Dickinson's Diction

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"BECAUSE I could not stop for Death,                           
He kindly stopped for me;    
The carriage held but just ourselves    
And Immortality.    
We slowly drove, he knew no haste,              5
And I had put away   
My labor, and my leisure too,   
For his civility.   
We passed the school where children played   
At wrestling in a ring;                                   10
We passed the fields of gazing grain,   
We passed the setting sun.   
We paused before a house that seemed   
A swelling of the ground;   
The roof was scarcely visible,                       15
The cornice but a mound.   
Since then 't is centuries; but each   
Feels shorter than the day   
I first surmised the horses' heads   
Were toward eternity."

-Emily Dickinson's "Because I could not stop for Death"

I absolutely love Emily Dickinson's poems, so when I saw the section on diction in Hamilton's Essential Literary Terms, I thought I would look at Dickinson's diction in one of her poems.  I choose "Because I could not stop for Death" because I really like the imagery in this poem and because it would be familiar to everyone in the class. 

In this poem, Dickinson uses colloquial diction, or diction that is more informal and based on the Anglo-Saxon language, as defined by Hamilton.  Most of the words are fairly simple and common; for instance, the first stanza uses words such as "kindly," "stopped," and "carriage."  She could have used far more complex and Latin-based words here, but she chose to write in a simpler style.  Hamilton also says, "A writer's diction may also differ enormously in its relative levels of abstraction---that is, the extent to which it deals with general concepts---or concreteness: with physical objects, IMAGERY, and emotive and sensual details...Most literary works contain both abstract and concrete diction" (70-71).  Dickinson does have both abstract and concrete diction; however the abstract outweighs the concrete.  For instance, in the first stanza, she deals with the broad ideas of "Death" and "Immortality."  Furthermore, the capitalization of these words shows that they are important concepts on which Dickinson is focusing in the poem.  Dickinson's poem is also very figurative.  In the poem, she is describing the carriage ride to the grave.  She uses much imagery to allow the reader to view the scenes that the carriage passes, such as in lines 13-16 when she writes, "We paused before a house that seemed/ A swelling of the ground;/The roof was scarcely visible,/ The cornice but a mound."  Here, Dickinson is referring to what the grave looks like, almost comparing it to a grand building with a "cornice."  Furthermore, she personifies Death by making him be a person inside the carriage with her during her ride to her grave.  Her simple colloquial word choice allows her to write on a more personal level allowing most readers to easily access and experience the ride to the grave, and "toward eternity," with her.  Her abstraction gives allows her to express broad ideas, such as Death and Immortality, for readers to relate to, but also provides specific images to explain her point that life is eternal.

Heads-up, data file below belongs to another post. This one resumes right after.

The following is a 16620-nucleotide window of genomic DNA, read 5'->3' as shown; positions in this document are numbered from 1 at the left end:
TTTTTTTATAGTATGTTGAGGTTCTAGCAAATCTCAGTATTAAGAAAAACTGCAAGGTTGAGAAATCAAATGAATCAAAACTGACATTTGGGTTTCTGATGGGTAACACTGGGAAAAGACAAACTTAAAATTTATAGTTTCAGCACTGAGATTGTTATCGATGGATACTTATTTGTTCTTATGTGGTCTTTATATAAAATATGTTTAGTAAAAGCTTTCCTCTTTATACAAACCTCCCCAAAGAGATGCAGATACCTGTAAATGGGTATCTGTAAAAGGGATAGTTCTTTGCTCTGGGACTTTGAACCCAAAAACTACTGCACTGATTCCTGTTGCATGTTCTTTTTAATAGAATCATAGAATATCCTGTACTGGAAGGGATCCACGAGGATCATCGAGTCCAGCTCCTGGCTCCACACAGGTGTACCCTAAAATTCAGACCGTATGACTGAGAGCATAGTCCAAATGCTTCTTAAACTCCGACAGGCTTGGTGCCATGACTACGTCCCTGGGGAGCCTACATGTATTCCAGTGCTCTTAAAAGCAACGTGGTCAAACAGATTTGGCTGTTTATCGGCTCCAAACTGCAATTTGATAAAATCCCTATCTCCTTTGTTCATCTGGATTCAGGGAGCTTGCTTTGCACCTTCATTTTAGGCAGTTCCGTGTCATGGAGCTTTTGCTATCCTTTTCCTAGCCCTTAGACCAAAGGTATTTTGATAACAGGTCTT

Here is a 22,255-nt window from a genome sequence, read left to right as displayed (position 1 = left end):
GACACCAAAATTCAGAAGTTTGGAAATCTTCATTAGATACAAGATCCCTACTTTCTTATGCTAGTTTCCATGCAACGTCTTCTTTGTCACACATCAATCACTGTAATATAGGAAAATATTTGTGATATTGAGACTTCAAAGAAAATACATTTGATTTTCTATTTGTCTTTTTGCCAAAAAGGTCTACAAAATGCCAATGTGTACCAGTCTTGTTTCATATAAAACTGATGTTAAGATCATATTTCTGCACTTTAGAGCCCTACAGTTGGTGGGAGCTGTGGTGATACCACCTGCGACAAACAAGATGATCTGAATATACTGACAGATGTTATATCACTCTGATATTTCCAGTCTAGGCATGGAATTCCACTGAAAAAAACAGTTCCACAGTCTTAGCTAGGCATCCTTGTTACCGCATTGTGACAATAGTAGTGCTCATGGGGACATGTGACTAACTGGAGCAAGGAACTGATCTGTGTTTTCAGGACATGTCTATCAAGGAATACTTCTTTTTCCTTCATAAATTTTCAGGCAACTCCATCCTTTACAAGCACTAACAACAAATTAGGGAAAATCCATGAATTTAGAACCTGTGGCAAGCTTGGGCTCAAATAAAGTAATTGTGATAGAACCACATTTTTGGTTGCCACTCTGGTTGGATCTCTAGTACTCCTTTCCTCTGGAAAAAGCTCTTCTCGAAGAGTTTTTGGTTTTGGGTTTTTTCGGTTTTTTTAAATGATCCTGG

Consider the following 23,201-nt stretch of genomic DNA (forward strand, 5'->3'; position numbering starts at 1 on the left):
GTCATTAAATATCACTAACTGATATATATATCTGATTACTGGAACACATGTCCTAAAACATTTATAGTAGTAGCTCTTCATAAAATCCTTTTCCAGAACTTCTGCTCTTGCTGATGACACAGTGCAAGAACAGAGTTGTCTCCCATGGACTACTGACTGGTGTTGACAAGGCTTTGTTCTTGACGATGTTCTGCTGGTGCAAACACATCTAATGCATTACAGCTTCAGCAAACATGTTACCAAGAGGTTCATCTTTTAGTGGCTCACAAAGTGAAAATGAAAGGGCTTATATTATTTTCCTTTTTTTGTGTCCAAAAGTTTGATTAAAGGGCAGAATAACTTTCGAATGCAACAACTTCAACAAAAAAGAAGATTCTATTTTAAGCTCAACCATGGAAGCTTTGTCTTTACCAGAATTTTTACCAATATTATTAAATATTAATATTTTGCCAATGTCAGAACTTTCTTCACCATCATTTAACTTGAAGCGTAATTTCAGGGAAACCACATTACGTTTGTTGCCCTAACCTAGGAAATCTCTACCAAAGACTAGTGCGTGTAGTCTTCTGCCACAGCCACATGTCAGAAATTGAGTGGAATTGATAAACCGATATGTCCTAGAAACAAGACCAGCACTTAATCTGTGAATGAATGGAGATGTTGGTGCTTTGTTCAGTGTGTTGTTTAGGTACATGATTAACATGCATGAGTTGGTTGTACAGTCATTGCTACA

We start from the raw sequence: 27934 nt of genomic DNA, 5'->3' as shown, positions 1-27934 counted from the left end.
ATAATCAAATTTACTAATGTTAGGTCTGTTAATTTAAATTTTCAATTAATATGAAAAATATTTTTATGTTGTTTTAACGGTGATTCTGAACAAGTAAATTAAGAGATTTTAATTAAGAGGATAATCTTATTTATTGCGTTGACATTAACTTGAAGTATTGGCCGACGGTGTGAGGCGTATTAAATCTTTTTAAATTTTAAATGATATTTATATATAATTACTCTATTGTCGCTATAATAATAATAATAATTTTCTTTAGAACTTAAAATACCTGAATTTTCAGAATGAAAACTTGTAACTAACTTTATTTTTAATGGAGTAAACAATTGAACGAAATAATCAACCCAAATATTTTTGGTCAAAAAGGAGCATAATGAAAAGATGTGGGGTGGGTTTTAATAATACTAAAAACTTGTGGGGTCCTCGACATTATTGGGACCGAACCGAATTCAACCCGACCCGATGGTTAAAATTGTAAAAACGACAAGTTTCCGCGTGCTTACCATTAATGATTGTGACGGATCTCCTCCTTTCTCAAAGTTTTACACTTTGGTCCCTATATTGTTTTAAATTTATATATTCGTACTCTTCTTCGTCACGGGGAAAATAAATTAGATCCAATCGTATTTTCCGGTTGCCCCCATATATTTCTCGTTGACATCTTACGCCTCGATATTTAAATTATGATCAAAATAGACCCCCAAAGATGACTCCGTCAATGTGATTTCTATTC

Had Dickinson chosen a more formal style for this poem, or for any of her poems for that matter, I think that they would have been received poorly.  Much of her writing is admired for her ability to write in simple diction about common things, while imaginatively giving these objects or ideas a depth that is rarely viewed in this style of writing. Her complex and in-depth observations of her simple natural world make her a poet to be admired even today.




Great application of Hamilton's terms to a poem. Technically, "carriage" does actually come from the Latin "carrus" (meaning basically the same thing), but according to the Mirriam-Webester dictionary it came to English by French, and at any rate would have been a very common word for transportation. It suggest refinement, which goes along with Death being "kindly" and showing "civility."

Good work, Erica.

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